Looking for Hyacinths

by Chris Koellhoffer, IHM, March 6, 2016

What is the place of beauty in our everyday living?  How do we invite beauty into our homes, our places of work, our neighborhoods?  What effect does beauty or its absence have on the life of our spirit and our experience of the Divine?

Recently, I was leading a retreat weekend which included times of stillness and personal reflection.  During those periods of solitude, participants would often walk the hallways inside the building and linger before statues, paintings, framed poetry, gazing at all the elements that someone had arranged with obvious care and forethought.   Others strolled the lovingly tended grounds, appreciating the trees coming to bud and the early spring flowers poking their heads up through the still cold earth.  A few hardy souls sat in winter’s morning light and communed with birds, squirrels, rabbits, and deer, all welcomed and at home on the land.  Clearly, we were surrounded by beauty of many kinds, created by human hands and hearts and the hand of the Divine.  We were taking it in, and we were all in some way touched by the beautiful.

In traveling to many retreat houses, meeting spaces, and conference centers, I experience very quickly the impact of beautiful settings and artistic arrangements.  What’s become clear to me is just how much even the smallest touches of art and poetry and music contribute to the sense of welcome and hospitality in public places as well as in personal space.  What’s also evident is how the lack of the beautiful can signal an entirely different, although perhaps unintended, message.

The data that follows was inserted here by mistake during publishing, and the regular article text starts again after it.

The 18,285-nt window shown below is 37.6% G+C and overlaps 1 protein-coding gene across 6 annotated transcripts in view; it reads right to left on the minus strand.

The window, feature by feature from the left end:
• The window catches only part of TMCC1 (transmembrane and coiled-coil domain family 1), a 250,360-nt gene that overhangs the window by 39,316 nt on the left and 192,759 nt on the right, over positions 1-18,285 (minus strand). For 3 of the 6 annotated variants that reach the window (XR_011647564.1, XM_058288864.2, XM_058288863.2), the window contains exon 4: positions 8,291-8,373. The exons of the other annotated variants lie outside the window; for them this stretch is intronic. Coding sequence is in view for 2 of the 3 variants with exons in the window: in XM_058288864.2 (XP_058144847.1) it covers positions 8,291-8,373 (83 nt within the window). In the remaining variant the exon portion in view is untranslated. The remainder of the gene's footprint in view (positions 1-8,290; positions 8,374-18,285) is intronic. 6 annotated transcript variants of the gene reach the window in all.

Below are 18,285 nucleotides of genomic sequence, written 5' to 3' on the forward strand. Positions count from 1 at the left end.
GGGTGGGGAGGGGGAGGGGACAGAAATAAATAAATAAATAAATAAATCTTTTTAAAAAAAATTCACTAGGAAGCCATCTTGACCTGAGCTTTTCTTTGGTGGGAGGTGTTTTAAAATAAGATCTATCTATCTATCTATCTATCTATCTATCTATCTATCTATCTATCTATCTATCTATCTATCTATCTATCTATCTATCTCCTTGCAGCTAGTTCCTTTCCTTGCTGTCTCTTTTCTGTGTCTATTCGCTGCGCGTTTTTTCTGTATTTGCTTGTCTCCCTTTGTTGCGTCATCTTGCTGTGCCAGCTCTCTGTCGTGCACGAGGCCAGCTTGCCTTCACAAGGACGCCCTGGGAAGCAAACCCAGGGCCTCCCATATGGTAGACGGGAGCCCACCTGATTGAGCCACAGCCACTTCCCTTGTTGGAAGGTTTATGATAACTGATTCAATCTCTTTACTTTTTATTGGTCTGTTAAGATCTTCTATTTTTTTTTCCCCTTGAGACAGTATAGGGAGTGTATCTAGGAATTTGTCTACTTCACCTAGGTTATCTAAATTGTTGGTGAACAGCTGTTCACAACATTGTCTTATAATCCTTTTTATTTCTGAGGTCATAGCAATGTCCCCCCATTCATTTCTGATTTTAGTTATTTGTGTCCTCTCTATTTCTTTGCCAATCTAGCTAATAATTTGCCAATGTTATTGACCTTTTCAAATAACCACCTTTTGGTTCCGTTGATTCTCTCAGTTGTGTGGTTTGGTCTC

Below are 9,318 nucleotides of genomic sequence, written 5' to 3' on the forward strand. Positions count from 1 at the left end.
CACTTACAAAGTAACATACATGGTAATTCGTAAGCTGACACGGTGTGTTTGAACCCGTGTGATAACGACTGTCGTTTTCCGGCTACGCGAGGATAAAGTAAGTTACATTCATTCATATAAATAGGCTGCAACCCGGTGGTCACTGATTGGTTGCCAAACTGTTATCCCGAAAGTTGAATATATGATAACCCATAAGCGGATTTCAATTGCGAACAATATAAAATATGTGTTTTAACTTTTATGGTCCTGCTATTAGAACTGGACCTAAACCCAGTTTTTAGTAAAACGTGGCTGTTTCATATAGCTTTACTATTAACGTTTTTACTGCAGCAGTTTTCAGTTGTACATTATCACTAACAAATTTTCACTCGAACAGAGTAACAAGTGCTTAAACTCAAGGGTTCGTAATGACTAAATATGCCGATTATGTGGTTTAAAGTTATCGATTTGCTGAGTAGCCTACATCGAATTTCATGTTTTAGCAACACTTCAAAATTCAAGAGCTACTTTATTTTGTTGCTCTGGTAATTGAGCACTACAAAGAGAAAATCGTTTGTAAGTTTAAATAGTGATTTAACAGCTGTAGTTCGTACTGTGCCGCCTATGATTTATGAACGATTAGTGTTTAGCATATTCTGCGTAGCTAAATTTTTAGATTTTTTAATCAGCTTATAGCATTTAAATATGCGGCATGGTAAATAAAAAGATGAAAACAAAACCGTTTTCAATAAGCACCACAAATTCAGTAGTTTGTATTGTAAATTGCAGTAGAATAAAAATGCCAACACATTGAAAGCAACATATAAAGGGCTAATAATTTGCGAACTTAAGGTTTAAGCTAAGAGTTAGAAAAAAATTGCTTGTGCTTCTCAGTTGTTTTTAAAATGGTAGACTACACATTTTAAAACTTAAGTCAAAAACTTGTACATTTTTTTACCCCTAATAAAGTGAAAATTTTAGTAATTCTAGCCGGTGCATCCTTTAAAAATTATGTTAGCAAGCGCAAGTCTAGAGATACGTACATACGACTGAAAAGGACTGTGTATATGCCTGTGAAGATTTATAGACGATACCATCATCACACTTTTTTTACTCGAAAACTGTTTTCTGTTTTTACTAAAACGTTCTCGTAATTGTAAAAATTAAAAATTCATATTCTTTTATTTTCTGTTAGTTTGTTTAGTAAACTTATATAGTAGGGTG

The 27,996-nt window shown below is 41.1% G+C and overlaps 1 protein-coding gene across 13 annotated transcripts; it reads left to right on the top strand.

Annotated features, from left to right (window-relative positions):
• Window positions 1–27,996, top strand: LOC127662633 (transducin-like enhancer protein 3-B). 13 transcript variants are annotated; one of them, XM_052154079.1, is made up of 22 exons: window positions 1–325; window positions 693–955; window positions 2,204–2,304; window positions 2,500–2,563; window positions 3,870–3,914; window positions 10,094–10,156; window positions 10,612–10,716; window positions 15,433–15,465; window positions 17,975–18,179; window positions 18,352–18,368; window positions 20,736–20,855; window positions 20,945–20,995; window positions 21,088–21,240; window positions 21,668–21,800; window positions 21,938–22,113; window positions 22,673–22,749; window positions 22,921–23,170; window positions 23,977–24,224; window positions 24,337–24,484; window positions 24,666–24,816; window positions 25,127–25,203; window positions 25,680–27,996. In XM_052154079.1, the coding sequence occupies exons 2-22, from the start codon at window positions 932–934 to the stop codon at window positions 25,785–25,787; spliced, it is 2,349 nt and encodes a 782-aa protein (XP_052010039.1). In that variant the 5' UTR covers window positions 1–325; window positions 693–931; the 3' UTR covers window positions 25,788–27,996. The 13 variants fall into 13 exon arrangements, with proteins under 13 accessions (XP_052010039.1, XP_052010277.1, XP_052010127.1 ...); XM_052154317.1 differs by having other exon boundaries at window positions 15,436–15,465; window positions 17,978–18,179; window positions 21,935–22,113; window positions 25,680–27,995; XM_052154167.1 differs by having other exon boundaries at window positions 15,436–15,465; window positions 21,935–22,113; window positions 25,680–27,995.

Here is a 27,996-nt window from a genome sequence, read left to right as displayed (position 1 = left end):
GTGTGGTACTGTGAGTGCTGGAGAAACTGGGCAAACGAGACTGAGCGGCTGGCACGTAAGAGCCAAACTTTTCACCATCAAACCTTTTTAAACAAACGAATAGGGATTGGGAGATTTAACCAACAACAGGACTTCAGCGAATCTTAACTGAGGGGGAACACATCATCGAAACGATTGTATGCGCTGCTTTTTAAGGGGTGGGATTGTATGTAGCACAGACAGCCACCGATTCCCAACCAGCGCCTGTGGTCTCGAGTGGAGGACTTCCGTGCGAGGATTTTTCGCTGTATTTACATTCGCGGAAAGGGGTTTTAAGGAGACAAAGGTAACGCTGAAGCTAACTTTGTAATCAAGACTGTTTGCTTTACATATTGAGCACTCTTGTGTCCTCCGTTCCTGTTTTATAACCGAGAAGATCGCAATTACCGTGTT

In Longing for the Endless Immensity, Reflection and Prayer for Living a Life That Matters, I recall a story told by Robert Sardello, author of Facing the World with Soul.  Sardello remembers a time when he was invited to speak to a group of city managers about architecture.  Their intent was to look at the ways in which architecture might enhance and improve the quality of city life.

But Sardello was distracted by looking at the actual space in which they were meeting that day.  He remembers that, “The room itself was sick…  It had no windows, and the drab acoustic ceiling pressed in from above, sandwiching the room with oppression.  The door was without a handle…Painted institutional gray, its floor covered with rough carpet, the space was filled with ugly brown folding chairs.”

It was as if the room were crying out in pain, and the city managers were so focused on their task for the future that none of them seemed to notice their present surroundings.  Sardello questioned whether a work so important as the reshaping of a city should be entrusted to people who couldn’t recognize the absence of the beautiful in the very space where they were gathered to take on such a critical question.

In a verse credited to Moslih Eddin Saadi, a medieval Persian poet, the writer makes a case for holding on to bits and moments of beauty even when, and perhaps especially when, we are scraping the bottom of our bank of our resources:

“If you of fortune be bereft
and in your store
there be but left
two loaves,
Sell one.
And with the dole,
buy hyacinths to feed your soul.”

In some of the most abandoned and forgotten neighborhoods, we can see glimpses of the poet’s command:  a simple roadside shrine; sunflowers reigning over a garbage dump; a meager supply of seeds set out to attract and share with native birds; a colorful chalk mural gracing the walls of a crumbling building; a tattered magazine photograph taped to a mirror.  Hyacinths, one and all.

And what of us?  Could this be an invitation to take a look at the space of our own lives and do an inventory of the beautiful?

Takeaway

Return to today’s opening questions:

What is the place of beauty in your everyday living?

How do you/how might you invite beauty into your home, your place of work, your neighborhood?

How does the presence of beauty affect your prayer and your experience of the Divine?